Those words are from this Leonard Pitts column that was published 3/9/07 in the Miama Herald. Here’s another excerpt:
… To the degree I think about her at all, it’s usually as a laugh line. People ask if I miss being a pop music critic, having spent the first 18 years of my professional life in that capacity. I tell them I give thanks every morning that I don’t have to pretend to take Britney Spears seriously. It’s always good for a chuckle.
That’s what Spears was to me: a punch line.
Am I the only one? Or isn’t it true that between her two-day first marriage, her Madonna kiss on national television, her panties-optional dress code, she long ago became, even for her fans, a person whose attraction lay less in her modest talents than in the sense you never knew what she might do next? She was a little crazy. A little out of control. A little clueless in ways that made you feel better about the garbage of your own life.
As in, maybe I ain’t no Nobel Prize winner, but at least I have sense enough to wear underwear when I go out.
And you could say this, talk about her like she wasn’t in the room, because she was not, in some sense, real. Spears was an abstract, an idea. Not a troubled young woman who has been in and out of rehab in recent days, a woman for whom fame and fortune apparently have proven inadequate to fill the emptiness inside.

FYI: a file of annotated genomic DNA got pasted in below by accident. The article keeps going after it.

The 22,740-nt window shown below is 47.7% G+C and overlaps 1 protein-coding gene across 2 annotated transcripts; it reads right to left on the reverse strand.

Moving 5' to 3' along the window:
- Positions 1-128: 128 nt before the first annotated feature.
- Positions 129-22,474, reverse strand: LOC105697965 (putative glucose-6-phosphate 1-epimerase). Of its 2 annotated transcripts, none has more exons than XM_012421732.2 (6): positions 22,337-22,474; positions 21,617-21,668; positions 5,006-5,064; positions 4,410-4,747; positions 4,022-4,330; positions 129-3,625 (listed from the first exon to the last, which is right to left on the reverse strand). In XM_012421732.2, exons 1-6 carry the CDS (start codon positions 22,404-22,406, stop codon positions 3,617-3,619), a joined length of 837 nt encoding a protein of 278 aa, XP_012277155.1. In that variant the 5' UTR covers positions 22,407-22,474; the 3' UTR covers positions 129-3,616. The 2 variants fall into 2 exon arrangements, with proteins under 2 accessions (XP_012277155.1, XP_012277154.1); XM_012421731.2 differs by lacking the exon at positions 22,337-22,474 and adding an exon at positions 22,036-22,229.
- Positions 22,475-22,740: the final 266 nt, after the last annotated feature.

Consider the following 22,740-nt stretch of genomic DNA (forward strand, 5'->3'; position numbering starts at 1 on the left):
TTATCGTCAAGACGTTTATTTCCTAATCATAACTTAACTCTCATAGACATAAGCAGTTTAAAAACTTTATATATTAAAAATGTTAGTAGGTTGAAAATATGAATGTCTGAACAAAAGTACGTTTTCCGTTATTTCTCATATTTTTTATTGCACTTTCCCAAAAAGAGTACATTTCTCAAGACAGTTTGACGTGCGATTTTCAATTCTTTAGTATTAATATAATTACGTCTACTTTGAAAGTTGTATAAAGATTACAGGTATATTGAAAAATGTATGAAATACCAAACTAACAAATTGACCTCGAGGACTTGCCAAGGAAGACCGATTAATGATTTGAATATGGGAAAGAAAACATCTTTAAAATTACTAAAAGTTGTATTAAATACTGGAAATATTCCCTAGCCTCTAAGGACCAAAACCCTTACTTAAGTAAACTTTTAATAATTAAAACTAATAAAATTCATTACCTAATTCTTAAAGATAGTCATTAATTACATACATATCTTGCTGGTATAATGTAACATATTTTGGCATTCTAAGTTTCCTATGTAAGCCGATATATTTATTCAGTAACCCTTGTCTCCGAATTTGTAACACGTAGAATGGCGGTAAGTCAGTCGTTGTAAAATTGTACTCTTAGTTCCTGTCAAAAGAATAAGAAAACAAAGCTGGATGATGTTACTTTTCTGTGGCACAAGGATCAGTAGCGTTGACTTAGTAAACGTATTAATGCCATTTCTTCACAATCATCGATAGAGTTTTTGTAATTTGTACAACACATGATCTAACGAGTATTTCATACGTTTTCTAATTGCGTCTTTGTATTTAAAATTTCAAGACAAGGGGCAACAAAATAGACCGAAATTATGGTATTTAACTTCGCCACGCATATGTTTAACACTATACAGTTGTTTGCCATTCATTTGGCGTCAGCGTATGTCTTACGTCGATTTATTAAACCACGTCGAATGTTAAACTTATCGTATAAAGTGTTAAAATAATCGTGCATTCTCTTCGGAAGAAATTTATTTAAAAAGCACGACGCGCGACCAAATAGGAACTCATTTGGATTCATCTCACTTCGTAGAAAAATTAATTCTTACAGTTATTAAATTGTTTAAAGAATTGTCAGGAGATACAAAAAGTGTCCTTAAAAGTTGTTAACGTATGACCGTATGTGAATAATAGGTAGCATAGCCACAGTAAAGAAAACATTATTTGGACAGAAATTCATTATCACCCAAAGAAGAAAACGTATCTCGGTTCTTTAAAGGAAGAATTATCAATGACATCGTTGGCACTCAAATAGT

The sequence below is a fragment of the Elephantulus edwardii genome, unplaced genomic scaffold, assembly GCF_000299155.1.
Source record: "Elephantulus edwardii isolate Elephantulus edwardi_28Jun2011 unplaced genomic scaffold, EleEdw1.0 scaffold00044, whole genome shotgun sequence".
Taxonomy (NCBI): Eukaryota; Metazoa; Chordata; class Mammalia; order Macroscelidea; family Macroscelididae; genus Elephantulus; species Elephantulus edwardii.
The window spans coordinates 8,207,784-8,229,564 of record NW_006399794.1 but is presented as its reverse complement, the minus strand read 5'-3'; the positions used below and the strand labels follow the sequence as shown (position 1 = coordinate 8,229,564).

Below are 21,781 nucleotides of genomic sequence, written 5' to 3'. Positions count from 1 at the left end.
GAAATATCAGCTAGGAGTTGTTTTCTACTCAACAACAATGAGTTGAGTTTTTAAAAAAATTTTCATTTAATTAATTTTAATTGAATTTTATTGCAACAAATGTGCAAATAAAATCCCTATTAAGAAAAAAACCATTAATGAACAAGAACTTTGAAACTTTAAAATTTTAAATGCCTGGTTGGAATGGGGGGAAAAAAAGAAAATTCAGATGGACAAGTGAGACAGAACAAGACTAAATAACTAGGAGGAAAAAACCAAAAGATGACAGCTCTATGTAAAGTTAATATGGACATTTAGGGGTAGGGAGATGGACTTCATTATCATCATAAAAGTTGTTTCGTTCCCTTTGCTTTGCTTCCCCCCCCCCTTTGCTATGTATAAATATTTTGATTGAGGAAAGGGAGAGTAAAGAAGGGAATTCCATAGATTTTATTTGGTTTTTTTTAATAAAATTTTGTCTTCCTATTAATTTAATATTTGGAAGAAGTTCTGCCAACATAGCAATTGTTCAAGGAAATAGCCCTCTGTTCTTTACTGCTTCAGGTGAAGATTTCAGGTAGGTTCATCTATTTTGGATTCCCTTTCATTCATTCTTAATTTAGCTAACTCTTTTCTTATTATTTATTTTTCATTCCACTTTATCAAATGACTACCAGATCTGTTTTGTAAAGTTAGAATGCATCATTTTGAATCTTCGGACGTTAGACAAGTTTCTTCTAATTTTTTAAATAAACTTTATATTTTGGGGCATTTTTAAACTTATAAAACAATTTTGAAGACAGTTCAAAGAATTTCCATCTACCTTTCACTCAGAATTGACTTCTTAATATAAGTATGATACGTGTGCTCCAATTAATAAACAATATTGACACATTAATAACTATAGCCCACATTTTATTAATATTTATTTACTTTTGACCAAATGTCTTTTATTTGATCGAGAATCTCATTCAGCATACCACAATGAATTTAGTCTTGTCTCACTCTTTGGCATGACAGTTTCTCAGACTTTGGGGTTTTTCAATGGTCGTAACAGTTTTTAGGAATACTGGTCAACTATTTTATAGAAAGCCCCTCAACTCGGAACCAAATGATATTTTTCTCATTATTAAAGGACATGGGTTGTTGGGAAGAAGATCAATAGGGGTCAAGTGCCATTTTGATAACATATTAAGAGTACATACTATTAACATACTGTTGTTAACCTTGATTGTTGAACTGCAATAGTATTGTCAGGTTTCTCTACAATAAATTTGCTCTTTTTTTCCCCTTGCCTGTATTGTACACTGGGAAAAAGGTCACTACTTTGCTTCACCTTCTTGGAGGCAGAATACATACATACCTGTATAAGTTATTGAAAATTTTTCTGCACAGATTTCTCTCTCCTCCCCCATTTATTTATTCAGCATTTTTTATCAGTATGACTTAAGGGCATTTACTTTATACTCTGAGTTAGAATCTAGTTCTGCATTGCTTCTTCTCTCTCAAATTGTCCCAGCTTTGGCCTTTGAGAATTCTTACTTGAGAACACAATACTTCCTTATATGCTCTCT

The abstraction is not surprising: Whatever media touch, they objectify. Some years ago, I got an e-mail from an outraged reader who, as the saying goes, called me everything but a child of God. I e-mailed him back and we ended up having a perfectly civil exchange. I remember he seemed embarrassed, as if he had not quite realized that the byline represented an actual human being who actually might read his invective. He had hurled it at an idea of me.
But I am not an idea. …
I know that strange behavior by famous men also gets a fair amount of press coverage sometimes, but photo for photo, word for word, it’s my strong impression that “celebrity” women get mocked a lot more frequently and viciously than “celebrity” men do. See also. And of course their careers are typically shorter, and they generally earn less money.